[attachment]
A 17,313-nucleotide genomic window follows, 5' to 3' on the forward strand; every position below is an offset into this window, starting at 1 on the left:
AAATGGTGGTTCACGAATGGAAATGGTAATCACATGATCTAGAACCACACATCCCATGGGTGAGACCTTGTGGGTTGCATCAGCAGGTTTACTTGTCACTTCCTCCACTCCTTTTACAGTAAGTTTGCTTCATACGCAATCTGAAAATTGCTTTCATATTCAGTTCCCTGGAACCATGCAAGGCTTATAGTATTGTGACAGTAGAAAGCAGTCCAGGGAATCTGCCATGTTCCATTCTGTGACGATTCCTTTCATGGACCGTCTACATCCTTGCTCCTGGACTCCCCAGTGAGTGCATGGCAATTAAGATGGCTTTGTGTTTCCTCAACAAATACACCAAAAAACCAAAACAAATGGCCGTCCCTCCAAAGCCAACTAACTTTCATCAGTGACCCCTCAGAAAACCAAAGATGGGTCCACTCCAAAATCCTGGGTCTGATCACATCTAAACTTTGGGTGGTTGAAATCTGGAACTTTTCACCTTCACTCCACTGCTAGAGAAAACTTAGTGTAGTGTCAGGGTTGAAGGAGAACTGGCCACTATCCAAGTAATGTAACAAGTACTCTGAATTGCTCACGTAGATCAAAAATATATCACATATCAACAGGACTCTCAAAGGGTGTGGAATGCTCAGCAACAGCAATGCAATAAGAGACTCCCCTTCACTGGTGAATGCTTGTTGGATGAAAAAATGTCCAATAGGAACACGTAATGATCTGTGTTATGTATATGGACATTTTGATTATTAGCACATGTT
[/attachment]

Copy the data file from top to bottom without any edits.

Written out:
A 17,313-nucleotide genomic window follows, 5' to 3' on the forward strand; every position below is an offset into this window, starting at 1 on the left:
AAATGGTGGTTCACGAATGGAAATGGTAATCACATGATCTAGAACCACACATCCCATGGGTGAGACCTTGTGGGTTGCATCAGCAGGTTTACTTGTCACTTCCTCCACTCCTTTTACAGTAAGTTTGCTTCATACGCAATCTGAAAATTGCTTTCATATTCAGTTCCCTGGAACCATGCAAGGCTTATAGTATTGTGACAGTAGAAAGCAGTCCAGGGAATCTGCCATGTTCCATTCTGTGACGATTCCTTTCATGGACCGTCTACATCCTTGCTCCTGGACTCCCCAGTGAGTGCATGGCAATTAAGATGGCTTTGTGTTTCCTCAACAAATACACCAAAAAACCAAAACAAATGGCCGTCCCTCCAAAGCCAACTAACTTTCATCAGTGACCCCTCAGAAAACCAAAGATGGGTCCACTCCAAAATCCTGGGTCTGATCACATCTAAACTTTGGGTGGTTGAAATCTGGAACTTTTCACCTTCACTCCACTGCTAGAGAAAACTTAGTGTAGTGTCAGGGTTGAAGGAGAACTGGCCACTATCCAAGTAATGTAACAAGTACTCTGAATTGCTCACGTAGATCAAAAATATATCACATATCAACAGGACTCTCAAAGGGTGTGGAATGCTCAGCAACAGCAATGCAATAAGAGACTCCCCTTCACTGGTGAATGCTTGTTGGATGAAAAAATGTCCAATAGGAACACGTAATGATCTGTGTTATGTATATGGACATTTTGATTATTAGCACATGTT